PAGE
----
By now, nearly everyone has heard of the proposed New York soda ban. Yes a soda ban.
Is a soda ban appropriate?
New York’s Mayor, Michael Bloomberg, thinks so and has initiated a proposal to limit the size of soft drinks served to 16 ounces.
There are certain qualifiers under which the ban would be enforced. For example, it would only apply to establishments under the auspices of the Department of Health.
It would therefore includes restaurants, movie theaters, sports venues, coffee shops, food trucks and street carts but not grocery and convenience stores. Any business that receives a letter grade from the city could not sell sugar sweetened drinks that are over 16 ounces under the rules proposed.
Why do New Yorkers need big brother looking over their shoulder? If the soda ban does pass, many New Yorkers feel that more and more “things” – not just food items – would then be fair game. and many are too happy about that.
Mayor Bloomberg had been busy making his case as to why the New York soda ban is good and needed. For his final round of promotion and publicity to garner support before the public hearing that took place yesterday, he compared the New York soda ban to the increased awareness of trans fat. Here’s what he said,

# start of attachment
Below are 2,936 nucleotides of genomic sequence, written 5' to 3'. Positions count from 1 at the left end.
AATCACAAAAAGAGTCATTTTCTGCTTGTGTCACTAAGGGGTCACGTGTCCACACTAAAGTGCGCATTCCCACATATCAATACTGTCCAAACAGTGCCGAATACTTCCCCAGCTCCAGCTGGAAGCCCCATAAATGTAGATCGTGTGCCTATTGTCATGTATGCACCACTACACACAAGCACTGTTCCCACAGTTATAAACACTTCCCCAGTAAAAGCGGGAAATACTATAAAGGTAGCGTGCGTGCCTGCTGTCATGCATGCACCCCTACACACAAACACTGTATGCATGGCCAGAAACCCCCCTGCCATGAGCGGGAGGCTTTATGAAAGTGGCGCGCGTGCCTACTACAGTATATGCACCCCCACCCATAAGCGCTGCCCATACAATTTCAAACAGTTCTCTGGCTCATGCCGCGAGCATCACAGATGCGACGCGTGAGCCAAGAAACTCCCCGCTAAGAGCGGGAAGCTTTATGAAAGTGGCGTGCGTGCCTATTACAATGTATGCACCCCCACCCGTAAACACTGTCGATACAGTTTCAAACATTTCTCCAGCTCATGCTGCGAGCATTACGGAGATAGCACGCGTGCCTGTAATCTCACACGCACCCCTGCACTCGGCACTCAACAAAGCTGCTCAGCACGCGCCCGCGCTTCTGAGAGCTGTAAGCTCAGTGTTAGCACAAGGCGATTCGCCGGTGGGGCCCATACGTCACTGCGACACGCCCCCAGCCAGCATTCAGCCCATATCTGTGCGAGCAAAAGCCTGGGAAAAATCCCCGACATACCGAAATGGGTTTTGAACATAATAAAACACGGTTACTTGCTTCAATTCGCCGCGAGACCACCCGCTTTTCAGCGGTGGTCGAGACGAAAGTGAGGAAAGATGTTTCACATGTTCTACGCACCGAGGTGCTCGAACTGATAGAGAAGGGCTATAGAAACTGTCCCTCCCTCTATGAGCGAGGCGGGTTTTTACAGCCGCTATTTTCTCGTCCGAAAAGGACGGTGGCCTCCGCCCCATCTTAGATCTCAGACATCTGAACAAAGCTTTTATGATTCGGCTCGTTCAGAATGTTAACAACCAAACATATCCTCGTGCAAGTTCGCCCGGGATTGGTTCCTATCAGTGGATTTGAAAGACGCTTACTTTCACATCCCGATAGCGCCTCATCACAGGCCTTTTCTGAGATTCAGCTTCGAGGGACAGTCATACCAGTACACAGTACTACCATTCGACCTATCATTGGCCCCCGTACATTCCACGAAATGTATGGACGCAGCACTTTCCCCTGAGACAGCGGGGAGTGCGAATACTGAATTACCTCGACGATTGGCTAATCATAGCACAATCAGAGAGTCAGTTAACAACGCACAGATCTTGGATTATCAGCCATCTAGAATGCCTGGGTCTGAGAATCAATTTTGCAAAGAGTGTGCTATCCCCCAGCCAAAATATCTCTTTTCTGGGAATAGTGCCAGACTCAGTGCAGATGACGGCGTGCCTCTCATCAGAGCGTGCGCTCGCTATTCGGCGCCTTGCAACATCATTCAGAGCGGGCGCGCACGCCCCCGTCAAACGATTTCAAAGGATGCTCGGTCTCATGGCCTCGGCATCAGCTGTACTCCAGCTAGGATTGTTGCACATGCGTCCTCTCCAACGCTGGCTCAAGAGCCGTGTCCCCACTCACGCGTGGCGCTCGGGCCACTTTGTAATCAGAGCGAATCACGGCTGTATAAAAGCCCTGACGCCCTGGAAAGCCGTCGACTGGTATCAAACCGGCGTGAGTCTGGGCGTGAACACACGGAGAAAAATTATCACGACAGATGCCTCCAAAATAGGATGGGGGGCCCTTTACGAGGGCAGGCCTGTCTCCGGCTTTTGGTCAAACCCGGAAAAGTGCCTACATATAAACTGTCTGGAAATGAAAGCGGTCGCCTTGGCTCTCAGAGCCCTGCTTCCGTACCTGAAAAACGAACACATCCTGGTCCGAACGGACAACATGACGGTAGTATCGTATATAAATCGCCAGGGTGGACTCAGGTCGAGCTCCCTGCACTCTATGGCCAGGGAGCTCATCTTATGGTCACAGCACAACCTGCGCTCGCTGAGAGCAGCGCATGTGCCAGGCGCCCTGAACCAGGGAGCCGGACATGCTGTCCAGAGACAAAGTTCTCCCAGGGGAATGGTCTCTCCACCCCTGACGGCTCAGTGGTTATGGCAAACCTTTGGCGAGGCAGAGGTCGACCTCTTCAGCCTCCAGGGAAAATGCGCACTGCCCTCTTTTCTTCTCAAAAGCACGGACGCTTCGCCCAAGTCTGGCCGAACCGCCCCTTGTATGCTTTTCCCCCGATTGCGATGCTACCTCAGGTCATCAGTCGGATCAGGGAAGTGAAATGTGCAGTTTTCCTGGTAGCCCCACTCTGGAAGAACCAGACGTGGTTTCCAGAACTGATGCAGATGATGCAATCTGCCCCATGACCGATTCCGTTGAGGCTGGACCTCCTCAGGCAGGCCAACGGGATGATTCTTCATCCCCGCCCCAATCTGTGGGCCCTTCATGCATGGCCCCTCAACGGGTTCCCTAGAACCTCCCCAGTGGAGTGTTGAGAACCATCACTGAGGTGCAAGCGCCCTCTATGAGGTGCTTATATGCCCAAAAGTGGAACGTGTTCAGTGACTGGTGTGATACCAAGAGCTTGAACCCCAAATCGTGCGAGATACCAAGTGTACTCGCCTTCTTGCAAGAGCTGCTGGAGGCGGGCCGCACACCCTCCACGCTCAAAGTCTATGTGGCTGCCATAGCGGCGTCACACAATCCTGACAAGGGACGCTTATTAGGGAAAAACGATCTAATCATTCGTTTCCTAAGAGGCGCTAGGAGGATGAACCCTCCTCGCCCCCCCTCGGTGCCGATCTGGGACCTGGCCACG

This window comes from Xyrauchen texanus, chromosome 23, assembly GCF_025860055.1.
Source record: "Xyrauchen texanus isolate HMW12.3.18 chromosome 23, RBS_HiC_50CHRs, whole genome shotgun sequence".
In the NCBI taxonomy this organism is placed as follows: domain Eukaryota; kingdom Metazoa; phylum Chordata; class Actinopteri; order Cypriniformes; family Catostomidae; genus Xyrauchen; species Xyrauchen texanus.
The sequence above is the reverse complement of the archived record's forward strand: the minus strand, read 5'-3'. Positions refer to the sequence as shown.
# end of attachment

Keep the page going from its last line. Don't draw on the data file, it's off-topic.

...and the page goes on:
Six years ago, naysayers called the trans fat ban ‘a misguided attempt at social engineering by a group of physicians who don’t understand the restaurant industry. This week, we saw evidence that the ban is reducing New Yorkers’ fat intake and potentially saving lives. Six years from now, hopefully we are celebrating a reversal in the obesity epidemic currently killing 5,800 New Yorkers a year and due to our plan to limit the size of sugary beverages and other anti-obesity initiatives.
If the New York soda ban as proposed is indeed passed, will it truly lead New Yorker’s to partake in a healthier lifestyle? Will they simply patronize 7-11 or another location not under the auspices of the Department of Health to get their sugar fix in the size that they want?
What if a person is in the movie theater, which falls under the Department of Heath, and wants to purchase 2 soft drinks because they were elected to go to the refreshment stand and get drinks? Could they be they be denied even though only one is for their own consumption? The interpretations of the New York soda ban, if passed would certainly be confusing.
According to the New Yorkers for Beverage Choices website, they already have nearly 93,000 supporters to opposed the proposed ban. Is it enough?
Will restricting the size of soft drinks REALLY deter New determined New Yorker’s from getting a soda in the size they want.
As a hard-core born and bred New Yorker, I think not.